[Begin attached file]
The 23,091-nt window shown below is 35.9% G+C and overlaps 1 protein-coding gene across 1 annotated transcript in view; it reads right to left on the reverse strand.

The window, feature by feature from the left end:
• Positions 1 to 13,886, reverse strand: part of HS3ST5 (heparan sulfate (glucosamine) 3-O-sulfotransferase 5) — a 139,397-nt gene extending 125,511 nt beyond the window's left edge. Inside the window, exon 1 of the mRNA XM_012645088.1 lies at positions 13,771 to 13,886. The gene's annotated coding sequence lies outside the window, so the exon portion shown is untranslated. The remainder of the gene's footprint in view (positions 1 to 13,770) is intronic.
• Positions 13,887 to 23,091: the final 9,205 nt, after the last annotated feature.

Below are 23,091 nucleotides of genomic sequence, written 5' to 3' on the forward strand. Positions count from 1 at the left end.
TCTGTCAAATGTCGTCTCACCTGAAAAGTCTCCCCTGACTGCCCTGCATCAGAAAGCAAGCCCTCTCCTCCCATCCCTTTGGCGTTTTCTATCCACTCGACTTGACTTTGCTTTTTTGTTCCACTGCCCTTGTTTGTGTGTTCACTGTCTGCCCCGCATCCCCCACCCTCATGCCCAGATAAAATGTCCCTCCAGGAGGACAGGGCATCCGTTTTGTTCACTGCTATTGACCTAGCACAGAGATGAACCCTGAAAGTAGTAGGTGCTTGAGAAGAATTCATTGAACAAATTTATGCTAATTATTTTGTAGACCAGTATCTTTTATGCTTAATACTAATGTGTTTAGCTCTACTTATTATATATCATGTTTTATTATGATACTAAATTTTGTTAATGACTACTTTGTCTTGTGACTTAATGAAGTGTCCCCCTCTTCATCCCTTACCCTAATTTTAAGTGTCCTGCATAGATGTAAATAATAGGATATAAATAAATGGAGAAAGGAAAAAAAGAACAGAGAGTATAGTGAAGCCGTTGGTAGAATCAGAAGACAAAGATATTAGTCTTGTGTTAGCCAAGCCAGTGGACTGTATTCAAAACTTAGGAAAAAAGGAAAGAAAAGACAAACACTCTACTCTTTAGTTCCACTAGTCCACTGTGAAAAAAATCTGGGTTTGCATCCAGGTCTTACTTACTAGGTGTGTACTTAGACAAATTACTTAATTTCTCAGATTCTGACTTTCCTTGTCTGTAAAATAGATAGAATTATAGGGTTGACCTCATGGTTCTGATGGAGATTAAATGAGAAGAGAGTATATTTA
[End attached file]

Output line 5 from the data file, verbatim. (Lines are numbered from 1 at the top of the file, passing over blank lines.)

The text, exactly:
Below are 23,091 nucleotides of genomic sequence, written 5' to 3' on the forward strand. Positions count from 1 at the left end.